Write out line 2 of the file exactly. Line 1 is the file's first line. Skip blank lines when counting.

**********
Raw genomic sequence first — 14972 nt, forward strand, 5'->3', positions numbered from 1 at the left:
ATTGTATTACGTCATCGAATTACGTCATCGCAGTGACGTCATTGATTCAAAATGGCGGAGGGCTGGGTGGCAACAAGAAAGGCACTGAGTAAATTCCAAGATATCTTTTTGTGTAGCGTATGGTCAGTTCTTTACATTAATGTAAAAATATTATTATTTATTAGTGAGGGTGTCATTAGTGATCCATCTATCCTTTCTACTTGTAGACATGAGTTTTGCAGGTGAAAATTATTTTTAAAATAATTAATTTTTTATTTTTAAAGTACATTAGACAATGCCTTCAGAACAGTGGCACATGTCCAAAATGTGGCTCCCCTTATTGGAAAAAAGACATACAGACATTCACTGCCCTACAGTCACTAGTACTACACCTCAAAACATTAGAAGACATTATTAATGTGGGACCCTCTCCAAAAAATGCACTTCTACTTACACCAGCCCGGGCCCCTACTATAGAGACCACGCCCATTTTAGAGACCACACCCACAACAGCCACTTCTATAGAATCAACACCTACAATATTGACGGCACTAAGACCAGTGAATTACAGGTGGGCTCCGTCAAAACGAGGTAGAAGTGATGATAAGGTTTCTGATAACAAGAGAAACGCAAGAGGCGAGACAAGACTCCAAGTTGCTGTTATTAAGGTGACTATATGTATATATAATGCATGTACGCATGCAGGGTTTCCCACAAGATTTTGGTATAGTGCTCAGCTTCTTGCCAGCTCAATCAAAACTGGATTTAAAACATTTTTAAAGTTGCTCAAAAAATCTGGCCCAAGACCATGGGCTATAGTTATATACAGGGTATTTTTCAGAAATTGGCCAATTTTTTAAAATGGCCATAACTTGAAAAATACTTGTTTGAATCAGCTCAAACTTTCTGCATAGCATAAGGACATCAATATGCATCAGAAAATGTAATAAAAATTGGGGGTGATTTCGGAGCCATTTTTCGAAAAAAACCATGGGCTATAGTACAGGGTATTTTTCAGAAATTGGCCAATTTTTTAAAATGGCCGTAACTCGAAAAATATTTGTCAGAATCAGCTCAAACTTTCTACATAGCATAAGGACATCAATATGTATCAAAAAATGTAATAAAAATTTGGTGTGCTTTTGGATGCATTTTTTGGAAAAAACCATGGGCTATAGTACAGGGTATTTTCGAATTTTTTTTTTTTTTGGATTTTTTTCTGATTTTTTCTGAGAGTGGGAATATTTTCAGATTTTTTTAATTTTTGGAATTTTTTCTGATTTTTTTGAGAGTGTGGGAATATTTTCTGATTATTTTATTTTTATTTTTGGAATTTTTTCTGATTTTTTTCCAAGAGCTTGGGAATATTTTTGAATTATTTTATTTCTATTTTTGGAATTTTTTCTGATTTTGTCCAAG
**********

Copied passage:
ATTGTATTACGTCATCGAATTACGTCATCGCAGTGACGTCATTGATTCAAAATGGCGGAGGGCTGGGTGGCAACAAGAAAGGCACTGAGTAAATTCCAAGATATCTTTTTGTGTAGCGTATGGTCAGTTCTTTACATTAATGTAAAAATATTATTATTTATTAGTGAGGGTGTCATTAGTGATCCATCTATCCTTTCTACTTGTAGACATGAGTTTTGCAGGTGAAAATTATTTTTAAAATAATTAATTTTTTATTTTTAAAGTACATTAGACAATGCCTTCAGAACAGTGGCACATGTCCAAAATGTGGCTCCCCTTATTGGAAAAAAGACATACAGACATTCACTGCCCTACAGTCACTAGTACTACACCTCAAAACATTAGAAGACATTATTAATGTGGGACCCTCTCCAAAAAATGCACTTCTACTTACACCAGCCCGGGCCCCTACTATAGAGACCACGCCCATTTTAGAGACCACACCCACAACAGCCACTTCTATAGAATCAACACCTACAATATTGACGGCACTAAGACCAGTGAATTACAGGTGGGCTCCGTCAAAACGAGGTAGAAGTGATGATAAGGTTTCTGATAACAAGAGAAACGCAAGAGGCGAGACAAGACTCCAAGTTGCTGTTATTAAGGTGACTATATGTATATATAATGCATGTACGCATGCAGGGTTTCCCACAAGATTTTGGTATAGTGCTCAGCTTCTTGCCAGCTCAATCAAAACTGGATTTAAAACATTTTTAAAGTTGCTCAAAAAATCTGGCCCAAGACCATGGGCTATAGTTATATACAGGGTATTTTTCAGAAATTGGCCAATTTTTTAAAATGGCCATAACTTGAAAAATACTTGTTTGAATCAGCTCAAACTTTCTGCATAGCATAAGGACATCAATATGCATCAGAAAATGTAATAAAAATTGGGGGTGATTTCGGAGCCATTTTTCGAAAAAAACCATGGGCTATAGTACAGGGTATTTTTCAGAAATTGGCCAATTTTTTAAAATGGCCGTAACTCGAAAAATATTTGTCAGAATCAGCTCAAACTTTCTACATAGCATAAGGACATCAATATGTATCAAAAAATGTAATAAAAATTTGGTGTGCTTTTGGATGCATTTTTTGGAAAAAACCATGGGCTATAGTACAGGGTATTTTCGAATTTTTTTTTTTTTTGGATTTTTTTCTGATTTTTTCTGAGAGTGGGAATATTTTCAGATTTTTTTAATTTTTGGAATTTTTTCTGATTTTTTTGAGAGTGTGGGAATATTTTCTGATTATTTTATTTTTATTTTTGGAATTTTTTCTGATTTTTTTCCAAGAGCTTGGGAATATTTTTGAATTATTTTATTTCTATTTTTGGAATTTTTTCTGATTTTGTCCAAG